Saturday, November 1, 2014

A 70-year-old man with a history of chronic obstructive pulmonary disease

A 70-year-old man with a history of chronic obstructive pulmonary disease is brought to the hospital with confusion, fever, chills, productive cough, and severe dyspnea.

He is tachycardic, tachypneic, and hypotensive. His chest radiograph reveals bilateral infiltrates and he requires intubation and admission to the intensive care unit (ICU).

His sputum is purulent, green, and has a smell you associate with Pseudomonas aeruginosa. An appropriate antibiotic regimen would be:

a. Ceftriaxone and azithromycin.
b. Levofloxacin and metronidazole.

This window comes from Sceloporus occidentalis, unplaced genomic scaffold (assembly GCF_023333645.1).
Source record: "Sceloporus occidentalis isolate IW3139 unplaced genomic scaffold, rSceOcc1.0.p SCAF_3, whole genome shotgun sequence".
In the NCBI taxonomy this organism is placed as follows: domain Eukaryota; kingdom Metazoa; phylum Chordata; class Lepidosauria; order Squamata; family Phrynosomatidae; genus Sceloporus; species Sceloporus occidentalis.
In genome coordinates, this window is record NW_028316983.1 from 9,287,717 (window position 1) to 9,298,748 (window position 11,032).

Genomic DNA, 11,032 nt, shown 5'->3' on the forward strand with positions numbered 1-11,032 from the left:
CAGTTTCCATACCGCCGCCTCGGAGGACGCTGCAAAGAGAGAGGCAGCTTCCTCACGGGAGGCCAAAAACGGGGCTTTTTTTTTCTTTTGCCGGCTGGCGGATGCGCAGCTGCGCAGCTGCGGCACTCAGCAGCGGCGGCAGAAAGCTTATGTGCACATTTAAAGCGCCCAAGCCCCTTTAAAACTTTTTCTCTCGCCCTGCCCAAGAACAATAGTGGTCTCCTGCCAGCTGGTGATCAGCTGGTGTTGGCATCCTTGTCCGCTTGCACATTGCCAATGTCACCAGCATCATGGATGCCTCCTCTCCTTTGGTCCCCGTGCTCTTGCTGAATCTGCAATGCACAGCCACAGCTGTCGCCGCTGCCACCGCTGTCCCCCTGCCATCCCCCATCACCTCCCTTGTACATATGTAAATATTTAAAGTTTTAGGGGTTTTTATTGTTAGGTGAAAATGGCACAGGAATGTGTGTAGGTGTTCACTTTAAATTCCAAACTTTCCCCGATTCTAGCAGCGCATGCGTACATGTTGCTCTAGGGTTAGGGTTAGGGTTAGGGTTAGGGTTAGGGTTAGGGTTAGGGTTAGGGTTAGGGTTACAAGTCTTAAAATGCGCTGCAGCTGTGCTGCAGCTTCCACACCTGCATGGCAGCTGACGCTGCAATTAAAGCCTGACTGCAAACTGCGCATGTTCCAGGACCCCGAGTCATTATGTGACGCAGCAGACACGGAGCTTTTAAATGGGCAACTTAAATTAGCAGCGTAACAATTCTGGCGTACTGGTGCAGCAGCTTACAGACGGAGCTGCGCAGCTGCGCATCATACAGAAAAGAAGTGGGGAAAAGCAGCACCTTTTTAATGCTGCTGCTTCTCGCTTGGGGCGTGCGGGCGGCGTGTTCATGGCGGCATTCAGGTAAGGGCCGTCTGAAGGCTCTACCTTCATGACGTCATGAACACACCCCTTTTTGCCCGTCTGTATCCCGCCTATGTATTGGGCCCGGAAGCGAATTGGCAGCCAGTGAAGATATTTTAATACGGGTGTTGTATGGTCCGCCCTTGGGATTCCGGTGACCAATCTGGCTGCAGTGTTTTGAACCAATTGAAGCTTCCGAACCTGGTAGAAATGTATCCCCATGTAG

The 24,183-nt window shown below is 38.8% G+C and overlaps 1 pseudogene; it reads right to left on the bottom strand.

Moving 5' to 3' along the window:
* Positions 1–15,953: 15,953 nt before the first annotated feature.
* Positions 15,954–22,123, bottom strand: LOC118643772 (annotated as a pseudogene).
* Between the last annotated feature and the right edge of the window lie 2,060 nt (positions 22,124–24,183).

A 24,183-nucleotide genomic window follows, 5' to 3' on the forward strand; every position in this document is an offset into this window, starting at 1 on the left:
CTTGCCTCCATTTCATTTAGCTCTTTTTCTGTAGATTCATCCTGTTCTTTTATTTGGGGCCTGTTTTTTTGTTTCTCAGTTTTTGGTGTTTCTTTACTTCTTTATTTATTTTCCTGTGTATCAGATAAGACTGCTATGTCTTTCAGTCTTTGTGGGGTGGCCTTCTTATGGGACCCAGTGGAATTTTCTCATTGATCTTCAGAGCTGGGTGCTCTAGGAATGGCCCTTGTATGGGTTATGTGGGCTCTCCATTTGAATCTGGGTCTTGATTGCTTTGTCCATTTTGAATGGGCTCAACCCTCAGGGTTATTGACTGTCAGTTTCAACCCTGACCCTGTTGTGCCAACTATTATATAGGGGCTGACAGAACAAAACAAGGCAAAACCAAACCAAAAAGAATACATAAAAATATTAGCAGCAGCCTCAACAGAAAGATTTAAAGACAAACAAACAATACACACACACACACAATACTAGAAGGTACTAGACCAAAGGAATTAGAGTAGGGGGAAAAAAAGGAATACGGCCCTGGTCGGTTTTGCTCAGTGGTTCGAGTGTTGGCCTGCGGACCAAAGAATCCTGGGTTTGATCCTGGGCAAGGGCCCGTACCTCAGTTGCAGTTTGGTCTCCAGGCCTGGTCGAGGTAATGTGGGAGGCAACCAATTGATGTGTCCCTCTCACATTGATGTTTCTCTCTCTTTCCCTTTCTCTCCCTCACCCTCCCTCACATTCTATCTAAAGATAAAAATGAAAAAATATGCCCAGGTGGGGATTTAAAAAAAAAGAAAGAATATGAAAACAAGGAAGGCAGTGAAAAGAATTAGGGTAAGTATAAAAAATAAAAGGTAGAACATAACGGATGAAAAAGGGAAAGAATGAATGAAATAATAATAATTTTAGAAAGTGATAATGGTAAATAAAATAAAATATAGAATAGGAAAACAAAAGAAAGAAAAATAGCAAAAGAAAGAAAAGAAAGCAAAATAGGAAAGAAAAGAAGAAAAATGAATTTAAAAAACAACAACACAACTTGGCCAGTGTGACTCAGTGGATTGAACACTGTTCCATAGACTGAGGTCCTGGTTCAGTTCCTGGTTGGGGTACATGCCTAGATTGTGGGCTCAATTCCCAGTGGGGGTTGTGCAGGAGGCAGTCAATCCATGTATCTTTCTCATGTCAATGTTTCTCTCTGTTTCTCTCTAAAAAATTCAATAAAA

c. Cefuroxime.
d. Cefuroxime and azithromycin.
e. Amikacin and piperacillin/tazobactam.


The answer is e. Pneumonia resulting from pseudomonal infection may develop in patients with chronic lung disease or congestive heart failure. Pneumonia results from the aspiration of upper tract secretions, which is more likely in patients with cerebrovascular accident. Pneumonia may present as an acute life-threatening infection. Early antibiotic treatment should be instituted. When pseudomonal pneumonia is suspected, antibiotics with antipseudomonal activity are used, including aminoglycosides, select third-generation cephalosporins (e.g., ceftazidime, cefoperazone), select extended-spectrum penicillins, carbapenems (imipenem, meropenem), aztreonam, and fluoroquinolones.

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